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Frederick Lawrence

Private 19826 Frederick Lawrence, 1st Battalion, Royal Berkshire Regiment


Waterloo Terrace

Waterloo Place in the 1947 flood -

similar flooding occured in January 1915.

Frederick was born in Newbury in 1896, the son of George Lawrence, Lawrance or Laurance and his wife Caroline née Knight.  The spelling of their surname is interchangeable, the ‘w’ appearing more often in official records (the registered names of the children was ‘Lawrance’). However, the family’s 1911 census return was signed by George ‘Laurance’. The family was living at 15 Waterloo Place, off West Street - now demolished the site is in use as a car park.


Frederick was the youngest of their four children, all boys, the others being George (born 1889), Walter (1891) and Edward (1894). As the youngest Frederick was known in the family as ‘Babe’.


George senior worked as a furnaceman for a local foundry, describing himself as a ‘blast furnaceman’ in 1911; however, it is unlikely that a local firm was in the business of smelting metal from ore.  As the boys grew they too entered the labour market; George junior becoming a house painter, Walter an engineering apprentice, and Edward an outfitter’s apprentice. Frederick began work as a hosier’s errand boy. A multitude of young lads worked as errand boys for the many Newbury shops, most of which offered a delivery service to their customers; after a while the lads grew and filled out and could take on adult jobs. In Frederick’s case he found work as a sausage skin maker, no doubt in the employment of a local butcher.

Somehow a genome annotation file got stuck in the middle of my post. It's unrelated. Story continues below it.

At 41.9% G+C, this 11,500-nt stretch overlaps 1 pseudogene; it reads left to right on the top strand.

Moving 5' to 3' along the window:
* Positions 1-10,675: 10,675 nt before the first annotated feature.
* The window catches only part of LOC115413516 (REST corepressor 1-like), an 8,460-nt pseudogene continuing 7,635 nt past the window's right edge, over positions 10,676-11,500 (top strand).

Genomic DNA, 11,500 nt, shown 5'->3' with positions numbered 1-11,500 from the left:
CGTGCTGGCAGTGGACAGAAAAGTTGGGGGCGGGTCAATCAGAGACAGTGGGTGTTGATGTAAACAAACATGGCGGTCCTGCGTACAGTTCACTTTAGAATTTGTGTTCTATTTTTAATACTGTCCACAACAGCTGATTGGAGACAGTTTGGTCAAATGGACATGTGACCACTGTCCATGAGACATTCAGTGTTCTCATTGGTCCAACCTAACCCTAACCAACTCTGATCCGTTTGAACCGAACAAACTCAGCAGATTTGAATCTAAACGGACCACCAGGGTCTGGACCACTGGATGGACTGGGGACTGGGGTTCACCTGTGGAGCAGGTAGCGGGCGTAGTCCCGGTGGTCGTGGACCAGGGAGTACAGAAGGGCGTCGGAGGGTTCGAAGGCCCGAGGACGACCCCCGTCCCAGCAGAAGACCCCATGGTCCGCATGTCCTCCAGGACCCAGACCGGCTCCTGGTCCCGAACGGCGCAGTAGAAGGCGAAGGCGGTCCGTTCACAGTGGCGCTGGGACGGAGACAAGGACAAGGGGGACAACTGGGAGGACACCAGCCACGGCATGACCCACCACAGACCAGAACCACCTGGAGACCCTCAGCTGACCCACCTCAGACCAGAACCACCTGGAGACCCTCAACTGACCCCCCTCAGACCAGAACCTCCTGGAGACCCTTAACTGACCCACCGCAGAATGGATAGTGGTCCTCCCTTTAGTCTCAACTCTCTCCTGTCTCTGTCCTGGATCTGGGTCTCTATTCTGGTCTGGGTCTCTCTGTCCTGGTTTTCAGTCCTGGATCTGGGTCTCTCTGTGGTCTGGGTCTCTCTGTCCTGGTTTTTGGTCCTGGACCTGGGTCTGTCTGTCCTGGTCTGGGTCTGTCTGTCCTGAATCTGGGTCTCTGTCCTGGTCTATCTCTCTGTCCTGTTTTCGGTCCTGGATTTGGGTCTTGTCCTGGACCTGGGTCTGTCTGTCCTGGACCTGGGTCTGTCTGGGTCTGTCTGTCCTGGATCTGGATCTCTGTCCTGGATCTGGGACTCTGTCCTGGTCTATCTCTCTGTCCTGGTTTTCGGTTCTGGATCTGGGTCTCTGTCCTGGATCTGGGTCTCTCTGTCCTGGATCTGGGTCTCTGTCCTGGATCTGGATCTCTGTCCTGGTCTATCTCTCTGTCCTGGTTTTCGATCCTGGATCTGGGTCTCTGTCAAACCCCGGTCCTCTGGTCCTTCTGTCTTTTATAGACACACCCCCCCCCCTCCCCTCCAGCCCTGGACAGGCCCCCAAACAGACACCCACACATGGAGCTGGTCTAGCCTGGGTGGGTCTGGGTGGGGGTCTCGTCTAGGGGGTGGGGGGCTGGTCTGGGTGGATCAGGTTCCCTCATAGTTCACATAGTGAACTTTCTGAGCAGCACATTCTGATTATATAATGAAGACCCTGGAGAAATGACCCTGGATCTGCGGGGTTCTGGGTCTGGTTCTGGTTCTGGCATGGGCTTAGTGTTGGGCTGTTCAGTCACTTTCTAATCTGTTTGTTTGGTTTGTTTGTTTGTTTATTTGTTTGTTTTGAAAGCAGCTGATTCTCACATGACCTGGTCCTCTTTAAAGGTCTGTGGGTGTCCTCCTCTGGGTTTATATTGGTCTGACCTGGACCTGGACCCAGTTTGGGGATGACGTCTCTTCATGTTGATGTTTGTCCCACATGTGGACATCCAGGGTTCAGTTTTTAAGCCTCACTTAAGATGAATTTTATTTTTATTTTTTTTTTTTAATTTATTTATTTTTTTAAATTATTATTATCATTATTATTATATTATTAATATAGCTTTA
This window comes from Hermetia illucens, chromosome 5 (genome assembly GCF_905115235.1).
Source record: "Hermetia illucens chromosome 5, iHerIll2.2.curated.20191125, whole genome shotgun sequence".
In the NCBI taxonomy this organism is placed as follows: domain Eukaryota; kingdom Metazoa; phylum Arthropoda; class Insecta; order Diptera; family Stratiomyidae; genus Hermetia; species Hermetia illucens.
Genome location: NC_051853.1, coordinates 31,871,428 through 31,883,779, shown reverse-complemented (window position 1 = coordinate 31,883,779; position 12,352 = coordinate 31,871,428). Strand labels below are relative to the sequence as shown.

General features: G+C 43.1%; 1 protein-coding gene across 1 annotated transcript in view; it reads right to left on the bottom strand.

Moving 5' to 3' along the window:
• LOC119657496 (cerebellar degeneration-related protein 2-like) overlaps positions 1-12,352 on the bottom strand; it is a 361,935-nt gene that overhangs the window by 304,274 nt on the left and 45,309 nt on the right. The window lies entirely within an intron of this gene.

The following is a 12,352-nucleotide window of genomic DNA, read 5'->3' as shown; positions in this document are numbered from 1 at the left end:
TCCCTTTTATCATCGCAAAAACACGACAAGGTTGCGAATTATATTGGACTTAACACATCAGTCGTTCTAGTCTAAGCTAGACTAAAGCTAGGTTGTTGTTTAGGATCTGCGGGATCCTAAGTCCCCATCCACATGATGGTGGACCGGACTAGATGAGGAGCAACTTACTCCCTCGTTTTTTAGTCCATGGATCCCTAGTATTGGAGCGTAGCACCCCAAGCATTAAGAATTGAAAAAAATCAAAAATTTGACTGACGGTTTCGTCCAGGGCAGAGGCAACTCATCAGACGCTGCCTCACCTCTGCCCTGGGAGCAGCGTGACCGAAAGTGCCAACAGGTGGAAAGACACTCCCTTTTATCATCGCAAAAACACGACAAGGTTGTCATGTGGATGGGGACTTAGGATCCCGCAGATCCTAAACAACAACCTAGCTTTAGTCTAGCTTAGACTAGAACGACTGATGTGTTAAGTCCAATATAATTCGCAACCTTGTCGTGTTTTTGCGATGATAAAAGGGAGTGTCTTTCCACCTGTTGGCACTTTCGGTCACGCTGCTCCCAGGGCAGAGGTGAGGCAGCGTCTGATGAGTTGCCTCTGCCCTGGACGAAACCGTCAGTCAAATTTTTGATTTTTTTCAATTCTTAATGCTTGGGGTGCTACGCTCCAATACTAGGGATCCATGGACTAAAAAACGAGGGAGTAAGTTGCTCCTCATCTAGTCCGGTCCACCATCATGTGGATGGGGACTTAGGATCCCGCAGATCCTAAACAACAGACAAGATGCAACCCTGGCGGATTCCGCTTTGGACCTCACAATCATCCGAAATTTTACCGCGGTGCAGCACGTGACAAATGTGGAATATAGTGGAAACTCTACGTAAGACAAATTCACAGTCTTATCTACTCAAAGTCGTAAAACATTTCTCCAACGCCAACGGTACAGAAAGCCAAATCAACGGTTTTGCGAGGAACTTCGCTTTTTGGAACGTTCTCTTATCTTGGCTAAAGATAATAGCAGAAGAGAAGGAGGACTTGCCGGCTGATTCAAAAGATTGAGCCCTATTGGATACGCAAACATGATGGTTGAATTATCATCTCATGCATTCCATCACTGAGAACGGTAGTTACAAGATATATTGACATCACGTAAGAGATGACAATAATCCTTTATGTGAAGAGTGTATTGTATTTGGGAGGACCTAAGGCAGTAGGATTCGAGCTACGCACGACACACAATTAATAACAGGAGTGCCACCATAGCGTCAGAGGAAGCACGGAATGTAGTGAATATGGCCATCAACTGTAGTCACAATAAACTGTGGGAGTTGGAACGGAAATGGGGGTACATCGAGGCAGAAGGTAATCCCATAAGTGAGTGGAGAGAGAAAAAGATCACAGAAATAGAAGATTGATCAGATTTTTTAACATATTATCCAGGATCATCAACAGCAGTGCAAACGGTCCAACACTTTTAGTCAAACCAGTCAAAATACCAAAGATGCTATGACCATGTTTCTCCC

When war was declared in August 1914 Frederick was still young, still under 19 - the official age at which soldiers could be sent to fight. This did not prevent many youngsters from enlisting but Frederick waited until late 1915 when the Minister for Recruitment, Lord Derby, introduced a new recruitment scheme, known as the Group or Derby Scheme.  This was a last-gasp attempt to prevent the need to introduce conscription and worked by offering men the chance to attest for future service.  Every new recruit under the scheme was allocated to a Group dependent on age and marital status - when required, Groups would be called up for service.  The scheme resulted in a large surge in attestations in late 1915 including Frederick, who signed up for service with the Royal Berkshire Regiment on 11 December.  The Derby Scheme was the last chance to join a regiment of the recruit’s choice; once conscription was introduced in January 1916 men went where the Army felt they were needed.


Berkshire Regiment badge